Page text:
Can we communicate with the dead? Some people hope it’s possible, and some are sure of it. Thousands of people consult mediums, but many wonder if their abilities are real. To find out for himself, author Stéphane Allix interviews six mediums. Without telling them that they are being tested, Allix sees if they can name the objects he secretly placed in his father’s coffin before it was buried. In "The Test," Allix has compiled the astounding results of these sessions by transcribing their conversations and exploring the personal histories of the mediums and how their gifts have impacted their lives. Readers are invited to discover what months of investigation and interviews have brought Allix to understand about the end of life, death, the afterlife, and communication with the other side.
I am meeting medium Dominique Vallée at her home in a large Paris suburb. The sun is flooding the small yard that is accessed through a modestly sized veranda. This very bright room is where Dominique usually has her consultations. But we decide to go inside, and her dog, who has been celebrating my arrival from the moment I walked in, follows, bouncing alongside us.
Dominique has laughing, twinkling eyes. I have known her for several years, and have seen how seriously she takes her role in this quite distinctive activity. She agreed wholeheartedly to participate in this test, but I sense that she is terribly anxious. I’m worried this might affect the quality of the experiment. I have also decided to begin the séance with the photo right away. In the grand scheme of things this won’t change anything—I’m giving her a photo she’s never seen, and she doesn’t know who the individual in the picture is—but this will allow her to concentrate on one person from the start, rather than reacting to all of the potential spirits that might be accompanying me.
As we take our places at the table, Dominique tells me what she always tells every person who comes to see her.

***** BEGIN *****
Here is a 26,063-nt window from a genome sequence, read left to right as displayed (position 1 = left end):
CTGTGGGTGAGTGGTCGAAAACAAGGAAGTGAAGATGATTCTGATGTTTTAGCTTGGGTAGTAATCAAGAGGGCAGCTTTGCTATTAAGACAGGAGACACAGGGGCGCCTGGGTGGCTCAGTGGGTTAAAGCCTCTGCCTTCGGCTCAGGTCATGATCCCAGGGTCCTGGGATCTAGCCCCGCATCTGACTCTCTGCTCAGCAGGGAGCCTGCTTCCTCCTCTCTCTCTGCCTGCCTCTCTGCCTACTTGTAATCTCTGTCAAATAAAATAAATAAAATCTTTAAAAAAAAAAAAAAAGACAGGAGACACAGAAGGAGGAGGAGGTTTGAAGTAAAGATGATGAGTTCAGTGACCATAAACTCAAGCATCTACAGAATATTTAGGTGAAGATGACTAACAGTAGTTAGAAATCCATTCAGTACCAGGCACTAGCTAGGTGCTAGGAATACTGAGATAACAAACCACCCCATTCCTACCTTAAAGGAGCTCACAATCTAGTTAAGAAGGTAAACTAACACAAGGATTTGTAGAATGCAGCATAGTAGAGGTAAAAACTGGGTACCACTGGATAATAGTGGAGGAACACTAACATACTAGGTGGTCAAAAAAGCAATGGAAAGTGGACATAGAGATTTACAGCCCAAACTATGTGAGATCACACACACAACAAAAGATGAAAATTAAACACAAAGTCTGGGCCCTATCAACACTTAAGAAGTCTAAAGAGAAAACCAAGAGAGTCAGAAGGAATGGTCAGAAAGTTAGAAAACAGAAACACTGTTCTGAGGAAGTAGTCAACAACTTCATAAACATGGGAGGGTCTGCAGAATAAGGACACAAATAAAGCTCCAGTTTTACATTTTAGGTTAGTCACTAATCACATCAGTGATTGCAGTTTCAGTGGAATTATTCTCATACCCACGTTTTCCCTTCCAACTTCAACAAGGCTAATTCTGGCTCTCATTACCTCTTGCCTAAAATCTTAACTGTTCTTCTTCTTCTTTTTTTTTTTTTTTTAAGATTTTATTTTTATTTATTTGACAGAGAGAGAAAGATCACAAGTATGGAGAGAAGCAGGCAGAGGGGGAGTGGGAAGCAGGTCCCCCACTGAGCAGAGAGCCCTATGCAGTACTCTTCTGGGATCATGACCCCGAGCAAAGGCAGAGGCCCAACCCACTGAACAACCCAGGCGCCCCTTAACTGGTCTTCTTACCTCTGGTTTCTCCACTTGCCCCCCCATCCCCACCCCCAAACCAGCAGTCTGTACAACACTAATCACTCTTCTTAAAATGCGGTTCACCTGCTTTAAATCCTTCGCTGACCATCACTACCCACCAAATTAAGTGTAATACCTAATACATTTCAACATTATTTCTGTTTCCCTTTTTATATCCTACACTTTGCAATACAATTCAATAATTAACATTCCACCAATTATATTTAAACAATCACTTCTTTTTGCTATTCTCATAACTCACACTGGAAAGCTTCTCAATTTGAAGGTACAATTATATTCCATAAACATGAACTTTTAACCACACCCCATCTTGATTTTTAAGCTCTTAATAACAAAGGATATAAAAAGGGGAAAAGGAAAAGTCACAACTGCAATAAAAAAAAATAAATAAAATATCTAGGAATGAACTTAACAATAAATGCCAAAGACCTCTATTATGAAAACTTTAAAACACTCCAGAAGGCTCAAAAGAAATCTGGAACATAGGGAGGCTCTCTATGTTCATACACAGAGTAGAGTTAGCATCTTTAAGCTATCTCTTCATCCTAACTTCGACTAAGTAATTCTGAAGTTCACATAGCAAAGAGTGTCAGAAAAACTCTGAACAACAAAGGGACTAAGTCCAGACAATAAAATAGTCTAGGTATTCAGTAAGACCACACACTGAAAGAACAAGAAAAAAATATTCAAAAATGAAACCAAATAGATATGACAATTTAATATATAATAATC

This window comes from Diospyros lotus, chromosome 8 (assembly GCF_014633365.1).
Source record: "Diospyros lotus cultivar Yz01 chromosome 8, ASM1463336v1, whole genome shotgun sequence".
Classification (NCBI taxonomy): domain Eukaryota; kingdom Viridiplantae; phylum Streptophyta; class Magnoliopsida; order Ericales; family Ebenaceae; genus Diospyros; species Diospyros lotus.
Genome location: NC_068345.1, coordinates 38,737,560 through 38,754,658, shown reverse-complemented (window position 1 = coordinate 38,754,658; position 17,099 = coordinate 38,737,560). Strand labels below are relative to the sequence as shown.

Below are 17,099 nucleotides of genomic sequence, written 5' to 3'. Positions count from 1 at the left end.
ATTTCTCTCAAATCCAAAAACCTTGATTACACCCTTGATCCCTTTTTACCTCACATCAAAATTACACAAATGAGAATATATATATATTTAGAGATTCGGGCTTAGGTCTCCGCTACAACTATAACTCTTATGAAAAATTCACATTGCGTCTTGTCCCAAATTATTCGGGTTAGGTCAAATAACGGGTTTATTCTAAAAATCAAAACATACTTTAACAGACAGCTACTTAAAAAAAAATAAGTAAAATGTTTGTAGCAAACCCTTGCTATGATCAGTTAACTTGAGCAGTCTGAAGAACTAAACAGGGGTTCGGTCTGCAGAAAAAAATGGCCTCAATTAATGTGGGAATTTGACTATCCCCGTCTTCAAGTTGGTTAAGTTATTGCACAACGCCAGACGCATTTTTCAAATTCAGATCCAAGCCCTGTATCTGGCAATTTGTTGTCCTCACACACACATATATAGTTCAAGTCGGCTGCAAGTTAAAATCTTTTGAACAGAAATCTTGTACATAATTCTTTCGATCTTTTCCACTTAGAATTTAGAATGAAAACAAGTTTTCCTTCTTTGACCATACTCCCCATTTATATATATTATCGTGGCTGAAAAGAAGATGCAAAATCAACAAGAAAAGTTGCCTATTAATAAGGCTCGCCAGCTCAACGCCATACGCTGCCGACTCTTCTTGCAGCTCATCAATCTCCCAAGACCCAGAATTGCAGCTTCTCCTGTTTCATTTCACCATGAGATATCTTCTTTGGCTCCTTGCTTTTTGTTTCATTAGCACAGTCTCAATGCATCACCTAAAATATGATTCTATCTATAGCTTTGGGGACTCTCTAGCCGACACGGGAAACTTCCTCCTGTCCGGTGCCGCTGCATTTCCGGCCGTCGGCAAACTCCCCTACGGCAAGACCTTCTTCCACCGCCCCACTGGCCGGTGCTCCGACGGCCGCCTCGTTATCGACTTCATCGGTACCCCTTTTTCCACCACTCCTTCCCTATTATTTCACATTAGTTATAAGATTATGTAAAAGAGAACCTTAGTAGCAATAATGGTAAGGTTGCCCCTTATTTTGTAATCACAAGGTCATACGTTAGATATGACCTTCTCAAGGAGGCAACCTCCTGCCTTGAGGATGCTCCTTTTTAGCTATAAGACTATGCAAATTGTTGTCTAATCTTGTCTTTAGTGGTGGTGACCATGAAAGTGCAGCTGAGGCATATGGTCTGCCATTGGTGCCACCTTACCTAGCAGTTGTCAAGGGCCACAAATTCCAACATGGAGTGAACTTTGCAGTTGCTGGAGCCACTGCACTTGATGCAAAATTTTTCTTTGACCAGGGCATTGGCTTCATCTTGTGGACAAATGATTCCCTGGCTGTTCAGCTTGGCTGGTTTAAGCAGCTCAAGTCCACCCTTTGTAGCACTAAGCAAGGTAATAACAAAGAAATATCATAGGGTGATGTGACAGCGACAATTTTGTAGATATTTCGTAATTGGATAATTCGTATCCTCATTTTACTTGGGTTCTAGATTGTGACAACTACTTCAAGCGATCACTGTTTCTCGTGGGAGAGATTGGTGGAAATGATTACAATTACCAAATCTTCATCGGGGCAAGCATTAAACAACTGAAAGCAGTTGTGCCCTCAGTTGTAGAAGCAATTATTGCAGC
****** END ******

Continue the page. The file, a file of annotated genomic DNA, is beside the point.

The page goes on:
To begin, she explains that being a medium does not mean she has a magic wand. Even if a medium is successful 99 percent of the time, he or she may often encounter a failure. There are multiple reasons for this. For example, the deceased that a person is trying to contact may have had a difficult departure, or one that was too fast, and they may be in a zone of turbulence where they will be trying harder to get closer to the earth instead of rising above it. When the deceased find themselves in this zone, paradoxically, Dominique cannot connect with them. This makes me think of what Henry Vignaud says about the necessity of letting a certain amount of time go by between the moment of death and the first meeting with a medium, so that the deceased can detach themselves properly. Dominique has observed that communication depends on the position of the soul she is contacting.
Second, she recommends that clients record the séance, and if they don’t do that, that they at least write down what is said so that information is not lost. For if, in the moment, certain details don’t bring anything to mind, they may prove to be crucial a few days later with some emotional distance.
Finally, Dominique is very clear about the way the séance must begin: while the deceased person is trying to identify themselves, she does not want to know a single detail or hear a single question. The less she knows, the more effective she is. Also, in this first phase, she asks clients to only respond with yes or no to the specific questions she asks, without providing any additional explanations. At this stage, she just needs these markers to know whether or not she is in contact with the right deceased individual.
Evidently—I keep realizing this again and again—the need for identification reveals something rather significant: there are a ton of people up there. Perhaps it would be better to say that there are a ton of people around us. When the medium puts themselves psychically in a place of reception and opens their perception doors, they are lit up by a powerful projector in a parallel world, the world of the dead; they become visible to many of the deceased and, attracted by this living person who seems to see and hear them, many of the disappeared come close to the medium, impatient to be able to communicate.